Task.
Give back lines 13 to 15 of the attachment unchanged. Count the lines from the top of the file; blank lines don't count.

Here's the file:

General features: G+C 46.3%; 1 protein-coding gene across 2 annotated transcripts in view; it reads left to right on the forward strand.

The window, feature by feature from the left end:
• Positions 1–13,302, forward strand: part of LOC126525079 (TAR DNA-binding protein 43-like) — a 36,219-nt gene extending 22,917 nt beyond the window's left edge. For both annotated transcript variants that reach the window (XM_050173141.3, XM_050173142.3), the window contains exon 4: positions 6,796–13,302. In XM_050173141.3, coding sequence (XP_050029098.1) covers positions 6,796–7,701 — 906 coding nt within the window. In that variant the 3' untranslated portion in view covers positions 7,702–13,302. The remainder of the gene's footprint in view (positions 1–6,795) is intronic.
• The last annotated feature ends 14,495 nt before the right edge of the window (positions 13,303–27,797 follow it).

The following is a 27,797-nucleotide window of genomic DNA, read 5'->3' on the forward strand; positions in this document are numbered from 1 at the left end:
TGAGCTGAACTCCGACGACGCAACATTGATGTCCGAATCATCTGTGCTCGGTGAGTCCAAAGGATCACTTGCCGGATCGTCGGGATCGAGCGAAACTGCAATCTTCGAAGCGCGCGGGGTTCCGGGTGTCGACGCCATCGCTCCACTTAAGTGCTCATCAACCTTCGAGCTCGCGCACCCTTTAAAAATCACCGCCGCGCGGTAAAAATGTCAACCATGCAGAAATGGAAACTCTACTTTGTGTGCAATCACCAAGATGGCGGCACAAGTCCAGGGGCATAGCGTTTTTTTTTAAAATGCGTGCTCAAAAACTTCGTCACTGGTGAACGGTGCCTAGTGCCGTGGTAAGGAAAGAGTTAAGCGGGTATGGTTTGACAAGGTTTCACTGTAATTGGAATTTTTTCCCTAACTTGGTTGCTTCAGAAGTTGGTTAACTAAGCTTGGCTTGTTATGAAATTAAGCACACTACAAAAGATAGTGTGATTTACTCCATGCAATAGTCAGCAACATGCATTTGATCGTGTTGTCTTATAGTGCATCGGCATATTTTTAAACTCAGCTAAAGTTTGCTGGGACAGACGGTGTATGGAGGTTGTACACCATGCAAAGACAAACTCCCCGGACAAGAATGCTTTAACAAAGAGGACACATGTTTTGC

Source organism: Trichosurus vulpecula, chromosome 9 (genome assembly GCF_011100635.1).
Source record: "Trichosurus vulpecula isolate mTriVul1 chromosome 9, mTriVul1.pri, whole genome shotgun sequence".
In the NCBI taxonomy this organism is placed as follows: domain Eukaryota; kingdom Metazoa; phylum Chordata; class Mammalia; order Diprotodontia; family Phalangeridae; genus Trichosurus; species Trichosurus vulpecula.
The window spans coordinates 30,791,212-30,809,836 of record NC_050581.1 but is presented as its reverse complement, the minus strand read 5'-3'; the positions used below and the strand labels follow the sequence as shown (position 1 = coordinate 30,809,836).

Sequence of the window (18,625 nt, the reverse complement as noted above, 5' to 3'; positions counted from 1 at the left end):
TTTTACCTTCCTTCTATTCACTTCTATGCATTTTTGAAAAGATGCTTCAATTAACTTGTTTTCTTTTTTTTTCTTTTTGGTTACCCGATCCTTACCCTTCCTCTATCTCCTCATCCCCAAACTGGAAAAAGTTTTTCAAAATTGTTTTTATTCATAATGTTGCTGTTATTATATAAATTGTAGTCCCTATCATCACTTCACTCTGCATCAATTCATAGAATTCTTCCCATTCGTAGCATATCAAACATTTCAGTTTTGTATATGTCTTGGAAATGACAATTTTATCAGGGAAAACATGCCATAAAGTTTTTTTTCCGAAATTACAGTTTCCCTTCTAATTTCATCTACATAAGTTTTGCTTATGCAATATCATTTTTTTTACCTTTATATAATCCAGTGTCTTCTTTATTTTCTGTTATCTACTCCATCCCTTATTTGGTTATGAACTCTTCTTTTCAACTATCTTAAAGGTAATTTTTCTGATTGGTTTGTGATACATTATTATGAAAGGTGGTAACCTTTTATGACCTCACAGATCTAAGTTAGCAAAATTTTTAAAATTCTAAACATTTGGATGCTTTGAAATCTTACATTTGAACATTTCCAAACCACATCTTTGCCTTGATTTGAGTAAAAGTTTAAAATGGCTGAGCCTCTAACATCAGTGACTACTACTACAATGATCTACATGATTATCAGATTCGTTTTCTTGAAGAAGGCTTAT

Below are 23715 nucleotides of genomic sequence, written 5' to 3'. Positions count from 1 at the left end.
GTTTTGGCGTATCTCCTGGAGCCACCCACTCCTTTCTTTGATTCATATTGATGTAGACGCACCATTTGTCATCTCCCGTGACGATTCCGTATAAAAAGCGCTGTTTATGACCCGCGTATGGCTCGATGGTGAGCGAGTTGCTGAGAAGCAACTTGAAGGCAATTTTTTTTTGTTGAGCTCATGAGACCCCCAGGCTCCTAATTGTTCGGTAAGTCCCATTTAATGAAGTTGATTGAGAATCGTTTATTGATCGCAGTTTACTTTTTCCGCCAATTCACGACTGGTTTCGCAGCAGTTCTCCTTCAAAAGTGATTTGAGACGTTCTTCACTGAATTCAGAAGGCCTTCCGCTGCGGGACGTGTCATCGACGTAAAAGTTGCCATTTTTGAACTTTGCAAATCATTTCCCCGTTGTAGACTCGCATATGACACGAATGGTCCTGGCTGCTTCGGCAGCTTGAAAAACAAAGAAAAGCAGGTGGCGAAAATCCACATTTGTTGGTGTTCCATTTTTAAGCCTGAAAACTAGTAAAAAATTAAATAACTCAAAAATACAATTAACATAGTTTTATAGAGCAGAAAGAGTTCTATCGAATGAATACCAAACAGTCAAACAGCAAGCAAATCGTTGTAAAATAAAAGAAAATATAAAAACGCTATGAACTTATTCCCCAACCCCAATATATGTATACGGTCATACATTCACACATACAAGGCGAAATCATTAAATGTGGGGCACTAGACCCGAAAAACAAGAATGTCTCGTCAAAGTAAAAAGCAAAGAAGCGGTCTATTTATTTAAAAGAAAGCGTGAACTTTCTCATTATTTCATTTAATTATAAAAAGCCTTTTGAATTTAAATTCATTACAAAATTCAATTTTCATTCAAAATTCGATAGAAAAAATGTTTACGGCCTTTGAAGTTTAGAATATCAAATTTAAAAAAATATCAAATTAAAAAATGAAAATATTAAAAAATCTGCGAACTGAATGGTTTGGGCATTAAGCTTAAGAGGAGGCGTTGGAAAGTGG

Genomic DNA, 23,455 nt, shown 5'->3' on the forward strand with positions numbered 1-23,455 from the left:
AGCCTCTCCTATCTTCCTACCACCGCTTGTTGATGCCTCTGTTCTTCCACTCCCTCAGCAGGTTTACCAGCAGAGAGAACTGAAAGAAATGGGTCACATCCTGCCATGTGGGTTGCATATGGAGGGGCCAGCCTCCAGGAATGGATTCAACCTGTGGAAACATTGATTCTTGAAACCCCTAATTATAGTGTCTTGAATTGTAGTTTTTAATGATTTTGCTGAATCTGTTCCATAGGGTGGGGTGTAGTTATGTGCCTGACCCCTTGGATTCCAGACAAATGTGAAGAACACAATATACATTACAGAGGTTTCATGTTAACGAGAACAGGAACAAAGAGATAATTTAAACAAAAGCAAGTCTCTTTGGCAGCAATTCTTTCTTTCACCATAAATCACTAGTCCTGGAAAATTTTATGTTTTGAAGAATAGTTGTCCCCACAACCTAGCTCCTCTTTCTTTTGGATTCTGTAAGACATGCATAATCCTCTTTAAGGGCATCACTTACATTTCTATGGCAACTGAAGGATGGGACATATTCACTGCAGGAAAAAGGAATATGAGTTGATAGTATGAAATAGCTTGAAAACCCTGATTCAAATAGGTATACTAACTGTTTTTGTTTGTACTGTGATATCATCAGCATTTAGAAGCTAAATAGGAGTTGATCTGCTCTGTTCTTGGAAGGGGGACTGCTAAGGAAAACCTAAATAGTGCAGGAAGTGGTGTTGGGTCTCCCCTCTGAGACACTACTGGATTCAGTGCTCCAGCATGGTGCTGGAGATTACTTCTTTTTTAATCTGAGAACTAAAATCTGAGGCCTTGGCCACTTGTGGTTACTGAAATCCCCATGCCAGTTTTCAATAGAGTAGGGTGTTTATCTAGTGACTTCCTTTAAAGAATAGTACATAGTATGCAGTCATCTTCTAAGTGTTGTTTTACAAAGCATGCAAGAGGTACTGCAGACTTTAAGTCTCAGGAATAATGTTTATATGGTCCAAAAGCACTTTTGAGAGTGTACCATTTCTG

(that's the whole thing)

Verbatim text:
Below are 23715 nucleotides of genomic sequence, written 5' to 3'. Positions count from 1 at the left end.
GTTTTGGCGTATCTCCTGGAGCCACCCACTCCTTTCTTTGATTCATATTGATGTAGACGCACCATTTGTCATCTCCCGTGACGATTCCGTATAAAAAGCGCTGTTTATGACCCGCGTATGGCTCGATGGTGAGCGAGTTGCTGAGAAGCAACTTGAAGGCAATTTTTTTTTGTTGAGCTCATGAGACCCCCAGGCTCCTAATTGTTCGGTAAGTCCCATTTAATGAAGTTGATTGAGAATCGTTTATTGATCGCAGTTTACTTTTTCCGCCAATTCACGACTGGTTTCGCAGCAGTTCTCCTTCAAAAGTGATTTGAGACGTTCTTCACTGAATTCAGAAGGCCTTCCGCTGCGGGACGTGTCATCGACGTAAAAGTTGCCATTTTTGAACTTTGCAAATCATTTCCCCGTTGTAGACTCGCATATGACACGAATGGTCCTGGCTGCTTCGGCAGCTTGAAAAACAAAGAAAAGCAGGTGGCGAAAATCCACATTTGTTGGTGTTCCATTTTTAAGCCTGAAAACTAGTAAAAAATTAAATAACTCAAAAATACAATTAACATAGTTTTATAGAGCAGAAAGAGTTCTATCGAATGAATACCAAACAGTCAAACAGCAAGCAAATCGTTGTAAAATAAAAGAAAATATAAAAACGCTATGAACTTATTCCCCAACCCCAATATATGTATACGGTCATACATTCACACATACAAGGCGAAATCATTAAATGTGGGGCACTAGACCCGAAAAACAAGAATGTCTCGTCAAAGTAAAAAGCAAAGAAGCGGTCTATTTATTTAAAAGAAAGCGTGAACTTTCTCATTATTTCATTTAATTATAAAAAGCCTTTTGAATTTAAATTCATTACAAAATTCAATTTTCATTCAAAATTCGATAGAAAAAATGTTTACGGCCTTTGAAGTTTAGAATATCAAATTTAAAAAAATATCAAATTAAAAAATGAAAATATTAAAAAATCTGCGAACTGAATGGTTTGGGCATTAAGCTTAAGAGGAGGCGTTGGAAAGTGG

Genomic DNA, 23,455 nt, shown 5'->3' on the forward strand with positions numbered 1-23,455 from the left: